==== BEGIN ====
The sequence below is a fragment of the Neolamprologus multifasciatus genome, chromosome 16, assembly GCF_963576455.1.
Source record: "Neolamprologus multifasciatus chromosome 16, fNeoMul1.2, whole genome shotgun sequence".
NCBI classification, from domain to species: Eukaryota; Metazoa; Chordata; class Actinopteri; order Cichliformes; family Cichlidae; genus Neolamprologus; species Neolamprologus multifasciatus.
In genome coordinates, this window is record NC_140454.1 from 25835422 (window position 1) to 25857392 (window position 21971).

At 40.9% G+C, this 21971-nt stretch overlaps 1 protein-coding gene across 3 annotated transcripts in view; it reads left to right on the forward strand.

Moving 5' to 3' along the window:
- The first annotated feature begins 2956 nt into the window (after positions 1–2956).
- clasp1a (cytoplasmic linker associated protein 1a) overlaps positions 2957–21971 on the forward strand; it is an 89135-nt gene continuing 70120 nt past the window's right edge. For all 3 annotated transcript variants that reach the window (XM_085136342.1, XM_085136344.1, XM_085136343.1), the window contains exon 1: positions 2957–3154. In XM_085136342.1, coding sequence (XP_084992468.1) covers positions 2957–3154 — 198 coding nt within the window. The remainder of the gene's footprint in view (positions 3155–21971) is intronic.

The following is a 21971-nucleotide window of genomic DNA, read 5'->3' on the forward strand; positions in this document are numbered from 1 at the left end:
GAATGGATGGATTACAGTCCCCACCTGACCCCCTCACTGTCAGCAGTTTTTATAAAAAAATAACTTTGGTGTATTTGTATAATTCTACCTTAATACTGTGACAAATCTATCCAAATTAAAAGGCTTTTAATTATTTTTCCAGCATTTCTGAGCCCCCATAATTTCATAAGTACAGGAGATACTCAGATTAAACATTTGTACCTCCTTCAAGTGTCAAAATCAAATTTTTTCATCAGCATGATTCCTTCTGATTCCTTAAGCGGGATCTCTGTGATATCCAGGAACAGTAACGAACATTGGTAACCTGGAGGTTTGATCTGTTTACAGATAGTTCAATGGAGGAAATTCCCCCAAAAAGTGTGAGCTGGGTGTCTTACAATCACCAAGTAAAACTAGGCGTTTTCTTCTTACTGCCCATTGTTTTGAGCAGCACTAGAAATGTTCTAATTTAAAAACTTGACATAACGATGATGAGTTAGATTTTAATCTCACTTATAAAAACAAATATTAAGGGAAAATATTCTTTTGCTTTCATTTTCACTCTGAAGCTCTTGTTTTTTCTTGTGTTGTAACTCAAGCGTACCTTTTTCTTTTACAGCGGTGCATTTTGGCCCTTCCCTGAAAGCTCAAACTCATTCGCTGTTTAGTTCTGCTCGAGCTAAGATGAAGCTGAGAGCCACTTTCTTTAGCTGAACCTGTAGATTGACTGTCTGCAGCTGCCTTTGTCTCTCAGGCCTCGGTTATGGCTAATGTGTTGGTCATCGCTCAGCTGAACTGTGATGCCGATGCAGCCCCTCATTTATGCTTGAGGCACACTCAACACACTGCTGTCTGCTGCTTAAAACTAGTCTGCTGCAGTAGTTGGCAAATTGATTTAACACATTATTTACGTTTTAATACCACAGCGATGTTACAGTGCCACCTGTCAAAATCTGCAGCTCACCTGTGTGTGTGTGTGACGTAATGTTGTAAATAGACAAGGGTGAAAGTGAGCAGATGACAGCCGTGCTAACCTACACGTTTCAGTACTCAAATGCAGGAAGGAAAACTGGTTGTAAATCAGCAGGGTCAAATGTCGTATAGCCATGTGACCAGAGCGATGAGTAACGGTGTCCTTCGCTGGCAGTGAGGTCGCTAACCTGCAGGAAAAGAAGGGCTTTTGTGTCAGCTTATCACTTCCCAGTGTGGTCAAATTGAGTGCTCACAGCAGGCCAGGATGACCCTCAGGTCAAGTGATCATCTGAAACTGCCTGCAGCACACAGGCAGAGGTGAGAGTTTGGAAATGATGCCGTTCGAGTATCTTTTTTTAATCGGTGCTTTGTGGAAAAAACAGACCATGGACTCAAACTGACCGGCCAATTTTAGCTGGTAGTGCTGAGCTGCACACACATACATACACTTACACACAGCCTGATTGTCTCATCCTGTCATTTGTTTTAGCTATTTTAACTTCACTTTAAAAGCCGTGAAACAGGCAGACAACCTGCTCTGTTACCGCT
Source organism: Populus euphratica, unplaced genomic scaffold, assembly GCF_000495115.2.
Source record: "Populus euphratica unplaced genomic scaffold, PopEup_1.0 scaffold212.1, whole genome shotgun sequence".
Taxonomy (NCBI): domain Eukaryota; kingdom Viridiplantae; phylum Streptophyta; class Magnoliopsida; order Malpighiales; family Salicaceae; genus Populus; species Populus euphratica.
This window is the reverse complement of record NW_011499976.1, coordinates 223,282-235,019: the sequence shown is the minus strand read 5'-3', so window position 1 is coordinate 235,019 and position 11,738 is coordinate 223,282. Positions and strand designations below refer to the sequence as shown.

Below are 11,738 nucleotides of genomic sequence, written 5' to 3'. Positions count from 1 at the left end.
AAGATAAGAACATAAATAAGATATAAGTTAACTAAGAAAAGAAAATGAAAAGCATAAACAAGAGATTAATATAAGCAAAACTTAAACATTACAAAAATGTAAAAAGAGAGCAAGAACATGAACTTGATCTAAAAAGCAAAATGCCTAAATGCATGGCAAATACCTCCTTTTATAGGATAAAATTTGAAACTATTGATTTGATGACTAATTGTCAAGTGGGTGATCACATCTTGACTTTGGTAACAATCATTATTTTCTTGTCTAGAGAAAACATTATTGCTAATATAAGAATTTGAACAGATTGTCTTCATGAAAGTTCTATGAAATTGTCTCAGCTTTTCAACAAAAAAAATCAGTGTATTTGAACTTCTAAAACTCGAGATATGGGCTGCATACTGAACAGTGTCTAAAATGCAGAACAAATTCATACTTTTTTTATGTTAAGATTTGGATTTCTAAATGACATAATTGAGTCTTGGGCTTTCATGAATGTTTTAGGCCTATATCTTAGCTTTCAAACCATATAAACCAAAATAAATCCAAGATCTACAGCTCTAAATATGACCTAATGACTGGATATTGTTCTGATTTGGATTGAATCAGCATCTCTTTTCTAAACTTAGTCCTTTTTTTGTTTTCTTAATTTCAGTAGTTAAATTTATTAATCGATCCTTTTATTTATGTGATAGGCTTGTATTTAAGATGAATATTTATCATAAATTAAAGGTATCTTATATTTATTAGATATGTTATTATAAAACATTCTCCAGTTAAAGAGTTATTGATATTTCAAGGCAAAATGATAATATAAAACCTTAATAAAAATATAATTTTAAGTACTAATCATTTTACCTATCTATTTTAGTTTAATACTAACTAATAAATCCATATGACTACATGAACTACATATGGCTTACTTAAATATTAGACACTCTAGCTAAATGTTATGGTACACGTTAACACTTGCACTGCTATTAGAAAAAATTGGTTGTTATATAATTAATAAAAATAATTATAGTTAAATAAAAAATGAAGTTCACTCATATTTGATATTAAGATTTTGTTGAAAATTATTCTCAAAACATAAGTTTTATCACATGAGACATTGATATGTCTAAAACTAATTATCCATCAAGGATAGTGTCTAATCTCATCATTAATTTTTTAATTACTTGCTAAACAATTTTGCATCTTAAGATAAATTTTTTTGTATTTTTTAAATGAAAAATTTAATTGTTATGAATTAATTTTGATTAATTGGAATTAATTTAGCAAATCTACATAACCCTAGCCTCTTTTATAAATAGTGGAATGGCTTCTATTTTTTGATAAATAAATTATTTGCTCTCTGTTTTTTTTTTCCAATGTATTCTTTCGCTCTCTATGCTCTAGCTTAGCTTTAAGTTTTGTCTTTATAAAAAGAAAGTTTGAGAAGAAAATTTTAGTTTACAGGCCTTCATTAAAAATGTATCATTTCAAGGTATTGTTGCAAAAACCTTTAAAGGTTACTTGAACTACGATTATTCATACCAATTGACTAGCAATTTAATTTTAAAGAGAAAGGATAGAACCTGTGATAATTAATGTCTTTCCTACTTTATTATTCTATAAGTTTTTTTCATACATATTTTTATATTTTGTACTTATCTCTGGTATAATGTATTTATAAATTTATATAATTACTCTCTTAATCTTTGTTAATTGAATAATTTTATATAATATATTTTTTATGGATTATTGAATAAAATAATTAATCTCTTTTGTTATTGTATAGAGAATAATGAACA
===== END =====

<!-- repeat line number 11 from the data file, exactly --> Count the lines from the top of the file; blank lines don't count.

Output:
Source organism: Populus euphratica, unplaced genomic scaffold, assembly GCF_000495115.2.